CO-WINNER OF THE 2012 CONTEMPORARY BULGARIAN WRITERS CONTEST
Distraught over the sudden disappearance of his wife Stella, Zack tries to drown his grief in Tijuana, where he encounters a violent scene, and trying to save a stranger's life, nearly loses his own. Escaping with the van of his attackers, he makes it back to the U.S., but only to find a bag of marijuana in it.
Using this as an impetus to change his life, Zack sets off for New York with the weed and a vintage Nikon. Through the lens of the old camera, he starts rediscovering himself by photographing an America we rarely see. His journey unleashes a series of erratic, hilarious, and life-threatening events interspersed with flashbacks to his relationship with Stella. The story shifts from present day California to Eastern Europe in the late eighties, flows briefly through France, and climaxes in a penthouse above Manhattan.
A suspenseful, darkly funny love story, 18% Gray won both the Bulgarian Novel of the Year Award and the Flower of the Readers Award when it was first published in 2008. (Read an Excerpt)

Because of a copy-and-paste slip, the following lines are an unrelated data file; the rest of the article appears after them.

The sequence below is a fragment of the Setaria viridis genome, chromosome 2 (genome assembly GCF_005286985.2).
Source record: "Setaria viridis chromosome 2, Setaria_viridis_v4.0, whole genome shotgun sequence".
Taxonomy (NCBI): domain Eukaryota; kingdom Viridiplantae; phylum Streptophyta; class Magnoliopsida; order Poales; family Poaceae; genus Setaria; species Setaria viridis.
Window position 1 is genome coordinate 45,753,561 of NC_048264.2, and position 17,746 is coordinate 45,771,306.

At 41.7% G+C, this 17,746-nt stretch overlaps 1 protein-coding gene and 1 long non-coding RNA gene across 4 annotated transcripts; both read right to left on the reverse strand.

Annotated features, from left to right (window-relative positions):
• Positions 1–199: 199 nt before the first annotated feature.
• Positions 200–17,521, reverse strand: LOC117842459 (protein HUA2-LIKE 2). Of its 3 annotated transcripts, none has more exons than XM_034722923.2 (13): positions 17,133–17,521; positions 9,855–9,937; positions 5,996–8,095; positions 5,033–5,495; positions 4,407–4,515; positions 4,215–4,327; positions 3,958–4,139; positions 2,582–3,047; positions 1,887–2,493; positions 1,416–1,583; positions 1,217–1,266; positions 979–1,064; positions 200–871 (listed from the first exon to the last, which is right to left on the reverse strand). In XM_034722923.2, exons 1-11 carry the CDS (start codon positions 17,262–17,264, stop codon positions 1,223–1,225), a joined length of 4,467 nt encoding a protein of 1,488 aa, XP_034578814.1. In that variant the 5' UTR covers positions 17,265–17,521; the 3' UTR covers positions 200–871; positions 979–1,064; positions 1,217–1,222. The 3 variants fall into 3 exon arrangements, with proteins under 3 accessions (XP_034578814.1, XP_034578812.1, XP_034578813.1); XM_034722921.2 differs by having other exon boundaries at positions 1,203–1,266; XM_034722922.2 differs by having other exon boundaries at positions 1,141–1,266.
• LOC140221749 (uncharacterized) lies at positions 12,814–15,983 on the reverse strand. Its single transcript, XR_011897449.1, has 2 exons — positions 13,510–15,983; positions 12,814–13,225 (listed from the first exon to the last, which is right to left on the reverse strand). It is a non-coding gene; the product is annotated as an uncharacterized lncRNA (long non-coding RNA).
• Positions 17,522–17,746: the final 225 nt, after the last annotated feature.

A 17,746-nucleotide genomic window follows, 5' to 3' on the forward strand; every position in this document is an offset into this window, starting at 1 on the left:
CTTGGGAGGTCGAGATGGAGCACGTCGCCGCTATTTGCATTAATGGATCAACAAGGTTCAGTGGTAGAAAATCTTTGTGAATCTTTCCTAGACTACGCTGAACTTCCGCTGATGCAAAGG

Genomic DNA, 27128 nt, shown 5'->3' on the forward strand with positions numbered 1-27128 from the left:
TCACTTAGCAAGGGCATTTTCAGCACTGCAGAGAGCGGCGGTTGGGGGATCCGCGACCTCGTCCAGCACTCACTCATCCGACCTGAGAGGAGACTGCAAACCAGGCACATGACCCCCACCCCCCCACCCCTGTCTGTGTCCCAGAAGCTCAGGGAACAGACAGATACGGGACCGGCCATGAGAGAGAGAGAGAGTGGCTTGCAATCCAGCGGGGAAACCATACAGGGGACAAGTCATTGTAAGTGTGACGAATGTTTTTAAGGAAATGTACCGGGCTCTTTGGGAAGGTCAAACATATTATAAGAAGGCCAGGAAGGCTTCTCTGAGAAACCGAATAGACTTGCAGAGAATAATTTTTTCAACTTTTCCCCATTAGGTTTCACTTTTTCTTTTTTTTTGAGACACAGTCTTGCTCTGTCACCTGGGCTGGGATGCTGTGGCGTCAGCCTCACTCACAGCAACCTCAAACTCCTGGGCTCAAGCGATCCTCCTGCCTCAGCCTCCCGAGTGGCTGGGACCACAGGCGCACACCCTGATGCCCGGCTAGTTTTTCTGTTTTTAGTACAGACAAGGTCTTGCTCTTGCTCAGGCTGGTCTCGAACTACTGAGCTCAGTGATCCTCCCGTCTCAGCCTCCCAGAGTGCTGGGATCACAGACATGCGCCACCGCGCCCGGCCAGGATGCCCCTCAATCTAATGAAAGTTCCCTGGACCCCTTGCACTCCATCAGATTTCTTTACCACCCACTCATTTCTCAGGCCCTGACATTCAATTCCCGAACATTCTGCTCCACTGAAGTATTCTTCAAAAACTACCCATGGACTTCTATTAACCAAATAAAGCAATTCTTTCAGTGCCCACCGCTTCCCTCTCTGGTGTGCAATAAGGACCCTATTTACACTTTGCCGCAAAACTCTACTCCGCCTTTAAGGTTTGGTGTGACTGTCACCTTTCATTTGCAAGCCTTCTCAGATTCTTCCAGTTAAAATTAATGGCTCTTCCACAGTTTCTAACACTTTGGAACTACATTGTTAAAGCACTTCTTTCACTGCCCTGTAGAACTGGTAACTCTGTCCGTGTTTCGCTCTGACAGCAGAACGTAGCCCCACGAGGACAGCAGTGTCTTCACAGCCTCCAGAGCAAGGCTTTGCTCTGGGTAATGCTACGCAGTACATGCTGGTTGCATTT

Translated from the Bulgarian by Angela Rodel
About the Author: Zachary Karabashliev is a Bulgarian-born novelist and playwright, now living and writing in the U.S. His debut novel—18% Gray—is a bestselling title, winner of the VIK prize Novel of the Year, and one of the 100 most-loved books of all time by Bulgarians in the BBC campaign “The Big Read.” He is also the author of the short story collections A Brief History of the Airplane and Symmetry, as well as the awarded stage plays Recoil and Sunday Evening. He also wrote the screenplay for the film adaptation of 18% Gray.
“Join Zack on his harrowing, hilarious, hell-for-ganja journey, and see an American landscape re-imagined through eyes both fresh and jaded, grief-dulled and stiletto-sharp. And watch out for those dirty martinis—they’re killers.”
—Arthur Salm, author of Anyway*
“Zachary Karabashliev’s writing is fearless, raw, and beautiful. 18% Gray makes it impossible to look away . . . not that you’d want to.”
—Maya Sloan, author of High before Homeroom